to treat neurogenic pain syndrome, but her physician didn't
tell her why it was being prescribed or write the reason
for the medication on the prescription. The pharmacist told
the patient that the drug was being prescribed for depression.
The patient refused the medication and accused her physician
of believing her pain was all in her head.
Recommendation: Along with appropriate explanations
and instructions to the patient, prescribers should indicate
the purpose of each medication on prescriptions, especially
for "off-label" uses and look-alike/sound-alike
drug name pairs known to be problematic.
- Heparin products (21)
Problem: We continue to learn of fatalities from
concomitant use of low molecular weight heparin (LMWH) and
unfractionated heparin and other anticoagulants. A patient
died after receiving LOVENOX (enoxaparin) 66 mg subcutaneously,
three times in 20 hours, along with heparin 10,000 units
and PLAVIX (clopidogrel) 300 mg.
Recommendation: Be sure that computer alerts for
duplicate therapy are fully functional for all heparin products.
Use protocols, guidelines and standard order forms to assure
that current and recent drug therapy is considered before
ordering, dispensing, and administering heparin products.
Keep in mind that communication of drug therapy administered
in the emergency department or cardiac catheterization lab
may not be standardized and may not appear on the patient's
drug therapy profile, especially if it was a one-time dose.
- U-100 insulin syringes are not meant for measurement
of U-500 insulin (21)
Problem: An endocrinologist wrote an order for "25
units of U-500 insulin" to be given in the morning.
However, in reality, he wanted the patient to receive 125
units. Since each mL of U-500 insulin contains five-fold
more insulin than U-100, he was actually citing the "25
units" marking on the U-100 insulin syringe scale.
Recommendation: Since U-500 syringes are not available,
use a tuberculin syringe to measure U-500 insulin dose.
Order the drug in both units and volume (e.g., 200 units,
0.4 mL). Avoid using U-500 insulin for doses below 100 units.
Staff preparing U-500 insulin doses should request an independent
check by a second health professional. Keep in mind that
patients measuring U-500 doses with a U-100 syringe at home
may likewise mislead staff by citing the U-100 syringe scale
reading instead of the actual U-500 insulin dose.
- Failure Mode and Effects Analysis can help guide
error prevention efforts (21)
JC's new patient safety standards require hospitals to
engage in proactive risk management activities, including
failure mode and effects analysis (FMEA). Although industries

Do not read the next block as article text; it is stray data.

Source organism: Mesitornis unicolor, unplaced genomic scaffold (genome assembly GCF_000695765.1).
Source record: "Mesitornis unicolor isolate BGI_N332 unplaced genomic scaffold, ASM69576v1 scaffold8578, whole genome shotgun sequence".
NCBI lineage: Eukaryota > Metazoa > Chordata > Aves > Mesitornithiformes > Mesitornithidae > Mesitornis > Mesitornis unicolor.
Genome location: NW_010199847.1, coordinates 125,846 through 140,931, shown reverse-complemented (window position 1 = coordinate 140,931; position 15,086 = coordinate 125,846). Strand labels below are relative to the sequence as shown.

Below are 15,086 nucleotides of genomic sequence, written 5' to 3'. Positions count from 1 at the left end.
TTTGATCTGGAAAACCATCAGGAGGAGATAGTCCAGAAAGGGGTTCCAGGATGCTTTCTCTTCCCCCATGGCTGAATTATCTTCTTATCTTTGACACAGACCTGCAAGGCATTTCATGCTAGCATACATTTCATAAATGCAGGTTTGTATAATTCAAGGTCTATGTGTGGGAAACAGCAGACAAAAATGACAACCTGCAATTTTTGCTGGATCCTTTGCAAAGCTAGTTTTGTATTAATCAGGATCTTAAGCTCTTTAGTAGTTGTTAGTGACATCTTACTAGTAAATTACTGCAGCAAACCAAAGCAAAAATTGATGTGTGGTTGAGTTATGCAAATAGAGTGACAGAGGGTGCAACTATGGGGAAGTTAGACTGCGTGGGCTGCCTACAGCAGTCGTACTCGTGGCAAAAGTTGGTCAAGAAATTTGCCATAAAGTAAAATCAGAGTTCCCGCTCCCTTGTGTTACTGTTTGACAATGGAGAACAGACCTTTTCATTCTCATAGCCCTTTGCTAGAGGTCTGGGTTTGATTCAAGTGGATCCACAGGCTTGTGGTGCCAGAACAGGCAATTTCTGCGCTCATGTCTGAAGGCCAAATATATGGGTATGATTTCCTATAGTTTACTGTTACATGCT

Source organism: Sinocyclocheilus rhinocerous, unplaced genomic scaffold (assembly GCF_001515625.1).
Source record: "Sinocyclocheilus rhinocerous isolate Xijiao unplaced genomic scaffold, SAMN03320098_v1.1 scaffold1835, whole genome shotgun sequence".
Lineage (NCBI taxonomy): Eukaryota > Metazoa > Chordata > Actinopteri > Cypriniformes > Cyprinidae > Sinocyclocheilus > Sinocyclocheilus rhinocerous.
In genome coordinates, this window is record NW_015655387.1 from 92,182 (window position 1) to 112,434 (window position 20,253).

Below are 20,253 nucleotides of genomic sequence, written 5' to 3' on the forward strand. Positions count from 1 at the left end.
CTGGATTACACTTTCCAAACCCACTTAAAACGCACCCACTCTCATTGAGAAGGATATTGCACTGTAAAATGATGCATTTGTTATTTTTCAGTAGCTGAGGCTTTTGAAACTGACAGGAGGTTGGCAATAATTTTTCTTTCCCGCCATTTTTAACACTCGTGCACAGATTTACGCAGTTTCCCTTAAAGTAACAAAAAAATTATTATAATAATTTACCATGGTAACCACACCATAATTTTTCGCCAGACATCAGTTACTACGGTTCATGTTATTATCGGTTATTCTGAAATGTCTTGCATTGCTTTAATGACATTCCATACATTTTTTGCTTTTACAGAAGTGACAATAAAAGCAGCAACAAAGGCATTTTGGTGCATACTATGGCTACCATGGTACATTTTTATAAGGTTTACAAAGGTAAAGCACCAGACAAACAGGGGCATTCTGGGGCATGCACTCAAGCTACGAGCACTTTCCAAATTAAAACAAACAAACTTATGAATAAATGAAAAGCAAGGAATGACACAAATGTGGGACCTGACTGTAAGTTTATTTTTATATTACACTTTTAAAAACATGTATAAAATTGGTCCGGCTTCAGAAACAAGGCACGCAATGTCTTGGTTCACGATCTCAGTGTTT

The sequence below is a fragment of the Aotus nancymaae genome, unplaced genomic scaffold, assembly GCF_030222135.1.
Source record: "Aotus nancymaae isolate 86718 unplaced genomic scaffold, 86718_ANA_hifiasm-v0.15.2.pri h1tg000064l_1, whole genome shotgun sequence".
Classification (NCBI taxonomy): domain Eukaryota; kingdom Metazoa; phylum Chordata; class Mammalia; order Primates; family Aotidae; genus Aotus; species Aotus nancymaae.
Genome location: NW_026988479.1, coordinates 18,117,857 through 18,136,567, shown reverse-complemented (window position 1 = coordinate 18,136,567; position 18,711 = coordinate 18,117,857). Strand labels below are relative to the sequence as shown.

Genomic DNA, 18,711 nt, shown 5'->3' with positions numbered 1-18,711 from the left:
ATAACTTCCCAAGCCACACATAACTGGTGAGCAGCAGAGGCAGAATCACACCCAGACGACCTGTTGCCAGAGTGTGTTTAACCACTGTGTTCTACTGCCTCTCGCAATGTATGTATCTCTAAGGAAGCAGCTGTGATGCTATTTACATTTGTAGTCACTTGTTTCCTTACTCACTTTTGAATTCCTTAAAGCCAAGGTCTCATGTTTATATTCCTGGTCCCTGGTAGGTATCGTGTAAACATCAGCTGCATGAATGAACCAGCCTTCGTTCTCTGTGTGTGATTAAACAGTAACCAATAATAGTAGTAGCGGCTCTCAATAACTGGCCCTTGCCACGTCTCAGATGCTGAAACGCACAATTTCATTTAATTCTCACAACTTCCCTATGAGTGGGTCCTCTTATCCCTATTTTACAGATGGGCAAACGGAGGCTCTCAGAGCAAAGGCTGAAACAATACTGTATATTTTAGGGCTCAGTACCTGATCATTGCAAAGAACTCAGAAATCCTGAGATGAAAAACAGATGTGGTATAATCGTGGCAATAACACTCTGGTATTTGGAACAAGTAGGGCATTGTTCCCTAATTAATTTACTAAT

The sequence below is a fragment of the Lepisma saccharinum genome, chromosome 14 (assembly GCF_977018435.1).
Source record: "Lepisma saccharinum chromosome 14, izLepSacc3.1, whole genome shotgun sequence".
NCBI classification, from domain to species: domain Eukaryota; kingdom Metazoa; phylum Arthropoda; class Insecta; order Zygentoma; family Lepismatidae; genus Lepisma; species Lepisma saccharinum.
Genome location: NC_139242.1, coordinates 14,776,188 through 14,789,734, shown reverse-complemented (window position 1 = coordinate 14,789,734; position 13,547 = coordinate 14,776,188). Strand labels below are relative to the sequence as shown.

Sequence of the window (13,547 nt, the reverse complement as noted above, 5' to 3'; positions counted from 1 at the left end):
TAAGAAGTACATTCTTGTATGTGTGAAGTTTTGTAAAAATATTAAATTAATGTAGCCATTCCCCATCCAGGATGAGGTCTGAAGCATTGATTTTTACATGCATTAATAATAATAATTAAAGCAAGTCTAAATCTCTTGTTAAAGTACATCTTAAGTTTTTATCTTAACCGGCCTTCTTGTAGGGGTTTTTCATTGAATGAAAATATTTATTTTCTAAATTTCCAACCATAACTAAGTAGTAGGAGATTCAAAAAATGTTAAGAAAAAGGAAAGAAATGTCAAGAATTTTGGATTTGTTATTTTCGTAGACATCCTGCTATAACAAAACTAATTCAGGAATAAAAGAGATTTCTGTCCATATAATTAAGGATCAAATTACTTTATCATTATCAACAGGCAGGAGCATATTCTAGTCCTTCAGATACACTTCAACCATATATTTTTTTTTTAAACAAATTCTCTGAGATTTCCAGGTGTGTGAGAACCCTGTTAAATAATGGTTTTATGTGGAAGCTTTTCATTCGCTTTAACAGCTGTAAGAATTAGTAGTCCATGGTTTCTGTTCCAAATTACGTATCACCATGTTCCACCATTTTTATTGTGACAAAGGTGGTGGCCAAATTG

outside of medicine have developed elaborate FMEA scoring
systems to rank items for action, the simplified FMEA process
described in our October 17, 2001, issue can be an efficient
proactive risk management tool, especially when organizations
consider what already is known about error potential from
past experiences or information available in the media such
as the ISMP Medication Safety Alert!.
- Health literacy (22)
Poor "health literacy" is not an obvious problem
and it's more prevalent than many assume. People who cannot
read or understand health information are ashamed and often
hide the problem. Researchers report poor reading skills
in some of the most poised and articulate patients. Assume
that everyone has a "health literacy" problem.
People at all literacy levels prefer simple, straightforward
instructions and written materials.
- Patients taking their own medications when hospitalized
Hospitalized patients have been known to take their own
medications without telling their healthcare providers.
Ask hospitalized patients if they have any of their medications
with them. If yes, send the medications home with the family
after taking an inventory. Instruct patients not to take
any products unless a nurse or doctor specifically instructs
them to do so. Describe potential problems with self-medication
when hospitalized and provide this information in other
- Connection ports (24)
As a consequence of compatible Luer connections, lack of
knowledge of tracheostomy tube components, and an unsecured
triple lumen catheter, a patient died from asphyxiation
after an IV line was attached and fluid infused into the
tracheostomy cuff pilot line instead of the IV catheter.
Hospitals should have a policy whereby error potential of
all new devices is identified through failure mode and effects
analysis, staff are trained before using new devices, and
all lines are traced from the source when attaching tubes
or instilling products.